If I were to write a cute scene with my OTP, I would play Electric Feel by MGMT. I always thought that song (even though it’s about the guy’s guitar) really accentuated the relationship between two people. I could listen to it while writing a sensual sex scene, but it’s up to what mood I’m in. With a scandalous and steamy scene, I choose Love Lies by Khalid. Outside of the lyrics, I really like the flow of the song and I think it could really inspire a lot of…things.
Or I would definitely listen to the theme song to Pirates of the Caribbean by Hans Zimmer if my characters are on a journey to save some villagers from a fire breathing troll…that’s the perfect adventure song, in my opinion. Any film scores help me envision more action in some scenes. I end up imagining myself sitting among my heroes (or villains, no judging here) while the scene unfolds around them.
I’ve seen around the internet that some authors don’t like to listen to music they are familiar with. I didn’t see any reasons why, but I can assume that it might have something to do with being reminded of events or people they don’t want interfering with their art of writing. Rather than listening to their favorite album from 1993 (like me), they’ll listen to random songs that might inspire them to write but are not attached to!
As much as I might enjoy it, listening to music while writing isn’t for everyone. Sometimes silence can be the sweetest tune.
We received a package last week that contained a nice bunch of recent releases in physical format. One of them being this mystery by Kathleen Concannon.
A sacred national park.
Park Ranger Dana Madison isn’t a homicide detective anymore, or is she? Singled out by the President to investigate a string of mysterious deaths in the country’s national parks, Madison has no idea why she was selected, or why she’s leading an unlikely cast of characters in a frantic search for answers.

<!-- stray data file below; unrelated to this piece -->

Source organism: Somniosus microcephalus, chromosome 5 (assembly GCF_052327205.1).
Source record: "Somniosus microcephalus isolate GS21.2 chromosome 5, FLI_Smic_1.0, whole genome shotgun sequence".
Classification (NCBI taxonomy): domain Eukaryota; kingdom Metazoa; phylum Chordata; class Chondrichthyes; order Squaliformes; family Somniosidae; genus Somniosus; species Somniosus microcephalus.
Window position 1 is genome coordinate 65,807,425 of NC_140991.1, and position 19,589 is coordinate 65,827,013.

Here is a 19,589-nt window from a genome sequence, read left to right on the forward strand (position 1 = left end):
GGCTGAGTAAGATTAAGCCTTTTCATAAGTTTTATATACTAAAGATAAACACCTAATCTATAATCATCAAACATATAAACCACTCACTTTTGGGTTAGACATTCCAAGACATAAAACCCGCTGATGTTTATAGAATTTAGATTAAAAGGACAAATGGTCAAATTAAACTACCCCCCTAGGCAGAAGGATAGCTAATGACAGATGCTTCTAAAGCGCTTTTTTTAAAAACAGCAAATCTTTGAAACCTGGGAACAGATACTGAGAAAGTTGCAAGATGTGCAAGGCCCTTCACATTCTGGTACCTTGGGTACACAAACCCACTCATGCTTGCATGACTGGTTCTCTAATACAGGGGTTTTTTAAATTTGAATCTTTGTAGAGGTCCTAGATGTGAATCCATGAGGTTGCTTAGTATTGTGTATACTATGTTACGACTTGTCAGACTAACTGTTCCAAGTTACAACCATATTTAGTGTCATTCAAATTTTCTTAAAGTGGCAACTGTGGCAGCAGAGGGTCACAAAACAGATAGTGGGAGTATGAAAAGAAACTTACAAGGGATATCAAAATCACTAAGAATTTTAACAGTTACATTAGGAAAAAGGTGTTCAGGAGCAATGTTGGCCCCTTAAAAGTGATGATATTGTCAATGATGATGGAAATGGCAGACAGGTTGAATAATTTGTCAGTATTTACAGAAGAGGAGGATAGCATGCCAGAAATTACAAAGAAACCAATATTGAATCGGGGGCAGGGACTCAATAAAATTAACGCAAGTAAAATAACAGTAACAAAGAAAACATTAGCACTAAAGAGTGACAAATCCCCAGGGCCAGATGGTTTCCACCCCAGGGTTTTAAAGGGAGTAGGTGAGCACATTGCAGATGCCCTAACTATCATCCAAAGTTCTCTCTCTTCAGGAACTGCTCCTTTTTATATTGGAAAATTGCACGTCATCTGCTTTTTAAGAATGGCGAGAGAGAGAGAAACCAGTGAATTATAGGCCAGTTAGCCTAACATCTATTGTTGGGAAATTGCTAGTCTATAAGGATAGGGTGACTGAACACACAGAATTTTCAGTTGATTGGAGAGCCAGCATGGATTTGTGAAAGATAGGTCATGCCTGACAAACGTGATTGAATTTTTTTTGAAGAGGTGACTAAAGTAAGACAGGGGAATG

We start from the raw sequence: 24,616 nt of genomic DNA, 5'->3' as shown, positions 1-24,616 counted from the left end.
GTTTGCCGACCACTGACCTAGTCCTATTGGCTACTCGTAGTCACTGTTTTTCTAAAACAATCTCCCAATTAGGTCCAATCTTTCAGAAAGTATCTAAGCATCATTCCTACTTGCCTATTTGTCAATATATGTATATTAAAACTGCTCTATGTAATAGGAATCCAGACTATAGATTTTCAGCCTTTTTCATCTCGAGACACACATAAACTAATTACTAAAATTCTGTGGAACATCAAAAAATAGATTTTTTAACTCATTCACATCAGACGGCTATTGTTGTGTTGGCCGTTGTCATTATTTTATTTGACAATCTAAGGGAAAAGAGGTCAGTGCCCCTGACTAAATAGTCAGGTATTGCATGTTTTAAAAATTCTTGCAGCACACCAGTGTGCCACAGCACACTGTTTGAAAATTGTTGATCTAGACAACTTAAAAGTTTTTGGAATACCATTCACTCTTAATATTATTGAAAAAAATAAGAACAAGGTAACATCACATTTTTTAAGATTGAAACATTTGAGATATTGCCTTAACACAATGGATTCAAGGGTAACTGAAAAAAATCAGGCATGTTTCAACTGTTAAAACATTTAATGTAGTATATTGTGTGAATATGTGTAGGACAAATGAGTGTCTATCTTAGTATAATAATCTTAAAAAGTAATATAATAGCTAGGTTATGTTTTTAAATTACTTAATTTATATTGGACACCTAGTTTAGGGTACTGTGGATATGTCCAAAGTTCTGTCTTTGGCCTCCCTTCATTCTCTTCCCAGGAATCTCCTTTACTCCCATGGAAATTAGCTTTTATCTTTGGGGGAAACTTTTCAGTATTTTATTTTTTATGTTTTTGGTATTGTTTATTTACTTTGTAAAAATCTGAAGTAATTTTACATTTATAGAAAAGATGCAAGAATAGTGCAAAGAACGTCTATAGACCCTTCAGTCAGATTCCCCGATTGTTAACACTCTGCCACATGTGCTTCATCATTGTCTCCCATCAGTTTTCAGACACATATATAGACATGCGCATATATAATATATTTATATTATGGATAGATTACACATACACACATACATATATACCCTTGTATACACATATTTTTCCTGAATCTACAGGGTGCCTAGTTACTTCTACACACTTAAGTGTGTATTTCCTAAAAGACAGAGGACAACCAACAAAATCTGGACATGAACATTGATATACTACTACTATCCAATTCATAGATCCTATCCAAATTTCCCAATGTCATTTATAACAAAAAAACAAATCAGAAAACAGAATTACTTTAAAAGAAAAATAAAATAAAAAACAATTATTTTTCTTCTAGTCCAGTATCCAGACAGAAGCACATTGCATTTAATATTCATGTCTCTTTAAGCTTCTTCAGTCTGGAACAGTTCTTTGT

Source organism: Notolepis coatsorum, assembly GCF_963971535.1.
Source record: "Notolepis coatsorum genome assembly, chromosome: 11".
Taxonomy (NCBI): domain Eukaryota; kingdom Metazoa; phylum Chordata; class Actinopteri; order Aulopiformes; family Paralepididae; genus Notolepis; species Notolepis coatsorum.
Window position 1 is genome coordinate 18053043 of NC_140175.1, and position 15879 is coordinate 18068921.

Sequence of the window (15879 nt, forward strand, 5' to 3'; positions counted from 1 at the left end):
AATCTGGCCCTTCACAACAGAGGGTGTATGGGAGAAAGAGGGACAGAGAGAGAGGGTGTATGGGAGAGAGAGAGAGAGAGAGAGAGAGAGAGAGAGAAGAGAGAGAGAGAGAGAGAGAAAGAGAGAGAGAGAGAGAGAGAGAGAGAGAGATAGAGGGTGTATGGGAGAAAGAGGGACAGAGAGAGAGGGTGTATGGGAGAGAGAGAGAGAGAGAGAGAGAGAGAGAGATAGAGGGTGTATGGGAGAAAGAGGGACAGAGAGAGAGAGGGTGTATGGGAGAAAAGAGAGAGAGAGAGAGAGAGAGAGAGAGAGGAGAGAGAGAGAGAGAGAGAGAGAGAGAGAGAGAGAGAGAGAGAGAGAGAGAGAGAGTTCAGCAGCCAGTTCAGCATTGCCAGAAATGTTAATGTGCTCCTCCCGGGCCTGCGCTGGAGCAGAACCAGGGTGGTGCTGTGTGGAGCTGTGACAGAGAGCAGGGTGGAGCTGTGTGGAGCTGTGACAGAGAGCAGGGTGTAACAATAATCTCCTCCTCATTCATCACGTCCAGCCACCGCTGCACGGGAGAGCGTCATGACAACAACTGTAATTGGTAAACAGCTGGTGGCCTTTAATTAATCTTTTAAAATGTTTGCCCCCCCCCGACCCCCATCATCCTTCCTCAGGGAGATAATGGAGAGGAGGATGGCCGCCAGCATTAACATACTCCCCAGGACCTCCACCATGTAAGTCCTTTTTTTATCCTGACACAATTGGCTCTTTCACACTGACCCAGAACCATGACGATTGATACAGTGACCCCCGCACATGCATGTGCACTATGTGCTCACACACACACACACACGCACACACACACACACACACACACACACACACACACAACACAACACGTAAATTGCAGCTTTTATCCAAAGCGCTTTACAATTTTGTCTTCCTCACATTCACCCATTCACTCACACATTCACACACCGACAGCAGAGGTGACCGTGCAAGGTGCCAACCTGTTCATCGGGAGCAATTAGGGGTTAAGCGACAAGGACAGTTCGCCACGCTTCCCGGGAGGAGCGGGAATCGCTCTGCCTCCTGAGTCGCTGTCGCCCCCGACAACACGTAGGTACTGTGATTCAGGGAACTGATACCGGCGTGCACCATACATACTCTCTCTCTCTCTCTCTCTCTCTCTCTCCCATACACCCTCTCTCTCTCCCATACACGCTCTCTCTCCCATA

When the chase leads her deep into the Rocky Mountains, Madison discovers potential motives that shock her. Is there a link to Native American tribes as the President suspects? Will she find a chilling connection to the case that ended her career as a homicide detective?
A great way to build realistic character development is to interview your characters. There are many different ways to go about interviewing a character. You could do a very basic overview (from the outside, looking in) and answer basic questions in a simple character template format.
It’s like you’re filling out the census for them, except you don’t have to worry about bubbling your answers in. . But, let’s say your character goes beyond that straightforward template, especially if it’s one of your main stars. What would you ask yourself about your character?
Do they have a goal?
What’s their biggest flaw?
Do they have a religion?…etc.
You get the idea. We’re starting to dive a bit deeper here. Now you’re starting to take a step back and are starting to put yourself in their shoes to better understand their fictional life. They’re starting to come to life…THEY’RE ALIIIIIIVE!
Interview your character like I would interview Chris Hemsworth (as Thor) about Asgard or Gal Gadot (dressed as Wonder Woman) about forming the Justice League. Sorry (not sorry, it’s very relevant because of Infinity Wars) about the comic book/film references… moving right along!
Envision your character sitting across from you. Catch a glimpse of their mannerisms and body language in reaction to the personal questions you may ask.
Are you lying to yourself about something?
How did you meet your best friend?
What do you want your tombstone to say if you don’t survive this mission?…etc.
The more realistic the character becomes, the more you’ll question whether they exist or not. Make your reader believe!